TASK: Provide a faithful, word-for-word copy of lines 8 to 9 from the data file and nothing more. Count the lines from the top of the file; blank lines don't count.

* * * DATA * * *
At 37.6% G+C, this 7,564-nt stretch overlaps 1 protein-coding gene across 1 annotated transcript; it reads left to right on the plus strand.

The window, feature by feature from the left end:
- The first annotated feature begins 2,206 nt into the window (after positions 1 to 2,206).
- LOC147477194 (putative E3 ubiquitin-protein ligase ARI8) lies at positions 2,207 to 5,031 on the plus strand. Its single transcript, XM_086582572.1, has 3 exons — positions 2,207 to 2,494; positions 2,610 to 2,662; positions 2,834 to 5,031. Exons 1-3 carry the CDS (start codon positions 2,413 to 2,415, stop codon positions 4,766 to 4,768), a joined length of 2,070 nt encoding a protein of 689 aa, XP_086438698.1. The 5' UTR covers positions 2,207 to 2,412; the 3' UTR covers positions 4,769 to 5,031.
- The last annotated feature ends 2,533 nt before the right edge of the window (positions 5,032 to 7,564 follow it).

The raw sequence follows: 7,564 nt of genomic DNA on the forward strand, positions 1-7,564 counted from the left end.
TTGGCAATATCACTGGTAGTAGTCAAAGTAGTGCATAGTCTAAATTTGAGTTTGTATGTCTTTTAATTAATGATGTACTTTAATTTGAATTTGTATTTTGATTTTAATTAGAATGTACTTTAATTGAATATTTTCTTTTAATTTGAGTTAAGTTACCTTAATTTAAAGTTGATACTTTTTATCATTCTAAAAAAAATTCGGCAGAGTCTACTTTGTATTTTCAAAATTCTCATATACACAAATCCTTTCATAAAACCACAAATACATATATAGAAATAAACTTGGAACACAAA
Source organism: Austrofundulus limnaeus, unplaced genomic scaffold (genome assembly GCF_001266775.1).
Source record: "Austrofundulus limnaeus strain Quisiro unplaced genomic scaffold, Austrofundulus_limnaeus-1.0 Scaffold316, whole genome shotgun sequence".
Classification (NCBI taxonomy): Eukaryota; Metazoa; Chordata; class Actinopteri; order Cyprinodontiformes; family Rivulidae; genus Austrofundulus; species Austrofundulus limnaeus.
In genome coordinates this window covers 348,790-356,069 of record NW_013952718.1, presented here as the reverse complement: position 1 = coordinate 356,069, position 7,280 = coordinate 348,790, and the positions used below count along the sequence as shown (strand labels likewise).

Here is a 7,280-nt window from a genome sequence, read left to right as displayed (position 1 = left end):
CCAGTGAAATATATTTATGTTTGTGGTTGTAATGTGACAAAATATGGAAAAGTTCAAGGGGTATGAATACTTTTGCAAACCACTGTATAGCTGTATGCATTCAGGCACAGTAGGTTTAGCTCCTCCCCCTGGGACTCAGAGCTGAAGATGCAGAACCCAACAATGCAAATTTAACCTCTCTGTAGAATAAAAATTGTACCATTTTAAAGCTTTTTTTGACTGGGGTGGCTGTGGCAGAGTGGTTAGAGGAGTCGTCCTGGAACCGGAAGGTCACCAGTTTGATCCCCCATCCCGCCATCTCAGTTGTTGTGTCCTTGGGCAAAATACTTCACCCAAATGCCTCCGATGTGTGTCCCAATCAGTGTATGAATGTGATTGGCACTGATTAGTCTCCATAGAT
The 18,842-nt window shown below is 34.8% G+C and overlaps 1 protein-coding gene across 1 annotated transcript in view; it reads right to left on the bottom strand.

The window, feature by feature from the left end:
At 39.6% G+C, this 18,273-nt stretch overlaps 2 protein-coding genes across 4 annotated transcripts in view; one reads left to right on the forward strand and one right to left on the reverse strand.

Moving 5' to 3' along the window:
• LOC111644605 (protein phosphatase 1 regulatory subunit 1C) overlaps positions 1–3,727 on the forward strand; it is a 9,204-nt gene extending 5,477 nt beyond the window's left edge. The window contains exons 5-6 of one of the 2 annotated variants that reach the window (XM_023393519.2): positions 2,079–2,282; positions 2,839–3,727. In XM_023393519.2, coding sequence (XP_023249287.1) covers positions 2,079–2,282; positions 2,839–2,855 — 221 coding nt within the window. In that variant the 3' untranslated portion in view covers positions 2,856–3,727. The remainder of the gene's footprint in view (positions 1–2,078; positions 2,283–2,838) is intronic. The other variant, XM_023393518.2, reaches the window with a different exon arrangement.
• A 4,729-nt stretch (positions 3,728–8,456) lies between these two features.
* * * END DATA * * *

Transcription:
Source organism: Austrofundulus limnaeus, unplaced genomic scaffold (genome assembly GCF_001266775.1).
Source record: "Austrofundulus limnaeus strain Quisiro unplaced genomic scaffold, Austrofundulus_limnaeus-1.0 Scaffold316, whole genome shotgun sequence".